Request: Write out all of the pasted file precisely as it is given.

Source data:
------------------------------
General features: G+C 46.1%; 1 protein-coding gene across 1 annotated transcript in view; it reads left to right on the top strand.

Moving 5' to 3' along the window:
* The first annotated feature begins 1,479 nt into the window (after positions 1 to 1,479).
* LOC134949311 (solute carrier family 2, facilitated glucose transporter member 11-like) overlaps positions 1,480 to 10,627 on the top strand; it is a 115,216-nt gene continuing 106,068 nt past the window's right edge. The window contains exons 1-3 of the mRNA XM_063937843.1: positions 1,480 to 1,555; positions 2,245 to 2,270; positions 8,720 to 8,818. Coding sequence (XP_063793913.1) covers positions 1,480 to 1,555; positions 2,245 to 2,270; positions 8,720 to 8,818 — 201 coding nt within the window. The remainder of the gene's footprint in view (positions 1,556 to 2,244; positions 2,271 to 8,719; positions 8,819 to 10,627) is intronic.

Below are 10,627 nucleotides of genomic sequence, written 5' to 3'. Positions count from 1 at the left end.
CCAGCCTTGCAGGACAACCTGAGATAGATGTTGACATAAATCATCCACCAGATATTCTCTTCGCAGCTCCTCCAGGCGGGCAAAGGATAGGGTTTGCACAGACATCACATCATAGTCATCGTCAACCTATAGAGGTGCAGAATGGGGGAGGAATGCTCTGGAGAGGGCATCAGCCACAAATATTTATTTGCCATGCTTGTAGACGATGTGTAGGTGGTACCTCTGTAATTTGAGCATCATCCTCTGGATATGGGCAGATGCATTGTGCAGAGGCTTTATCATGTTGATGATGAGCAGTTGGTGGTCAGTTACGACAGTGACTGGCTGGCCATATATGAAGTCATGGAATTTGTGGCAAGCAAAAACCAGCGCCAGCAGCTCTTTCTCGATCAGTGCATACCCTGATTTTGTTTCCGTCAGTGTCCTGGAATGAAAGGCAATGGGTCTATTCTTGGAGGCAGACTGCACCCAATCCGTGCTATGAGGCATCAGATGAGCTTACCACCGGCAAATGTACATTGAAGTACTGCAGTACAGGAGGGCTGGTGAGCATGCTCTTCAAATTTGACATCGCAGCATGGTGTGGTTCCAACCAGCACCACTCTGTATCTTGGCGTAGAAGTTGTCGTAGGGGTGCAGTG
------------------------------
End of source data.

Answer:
General features: G+C 46.1%; 1 protein-coding gene across 1 annotated transcript in view; it reads left to right on the top strand.

Moving 5' to 3' along the window:
* The first annotated feature begins 1,479 nt into the window (after positions 1 to 1,479).
* LOC134949311 (solute carrier family 2, facilitated glucose transporter member 11-like) overlaps positions 1,480 to 10,627 on the top strand; it is a 115,216-nt gene continuing 106,068 nt past the window's right edge. The window contains exons 1-3 of the mRNA XM_063937843.1: positions 1,480 to 1,555; positions 2,245 to 2,270; positions 8,720 to 8,818. Coding sequence (XP_063793913.1) covers positions 1,480 to 1,555; positions 2,245 to 2,270; positions 8,720 to 8,818 — 201 coding nt within the window. The remainder of the gene's footprint in view (positions 1,556 to 2,244; positions 2,271 to 8,719; positions 8,819 to 10,627) is intronic.

Below are 10,627 nucleotides of genomic sequence, written 5' to 3'. Positions count from 1 at the left end.
CCAGCCTTGCAGGACAACCTGAGATAGATGTTGACATAAATCATCCACCAGATATTCTCTTCGCAGCTCCTCCAGGCGGGCAAAGGATAGGGTTTGCACAGACATCACATCATAGTCATCGTCAACCTATAGAGGTGCAGAATGGGGGAGGAATGCTCTGGAGAGGGCATCAGCCACAAATATTTATTTGCCATGCTTGTAGACGATGTGTAGGTGGTACCTCTGTAATTTGAGCATCATCCTCTGGATATGGGCAGATGCATTGTGCAGAGGCTTTATCATGTTGATGATGAGCAGTTGGTGGTCAGTTACGACAGTGACTGGCTGGCCATATATGAAGTCATGGAATTTGTGGCAAGCAAAAACCAGCGCCAGCAGCTCTTTCTCGATCAGTGCATACCCTGATTTTGTTTCCGTCAGTGTCCTGGAATGAAAGGCAATGGGTCTATTCTTGGAGGCAGACTGCACCCAATCCGTGCTATGAGGCATCAGATGAGCTTACCACCGGCAAATGTACATTGAAGTACTGCAGTACAGGAGGGCTGGTGAGCATGCTCTTCAAATTTGACATCGCAGCATGGTGTGGTTCCAACCAGCACCACTCTGTATCTTGGCGTAGAAGTTGTCGTAGGGGTGCAGTG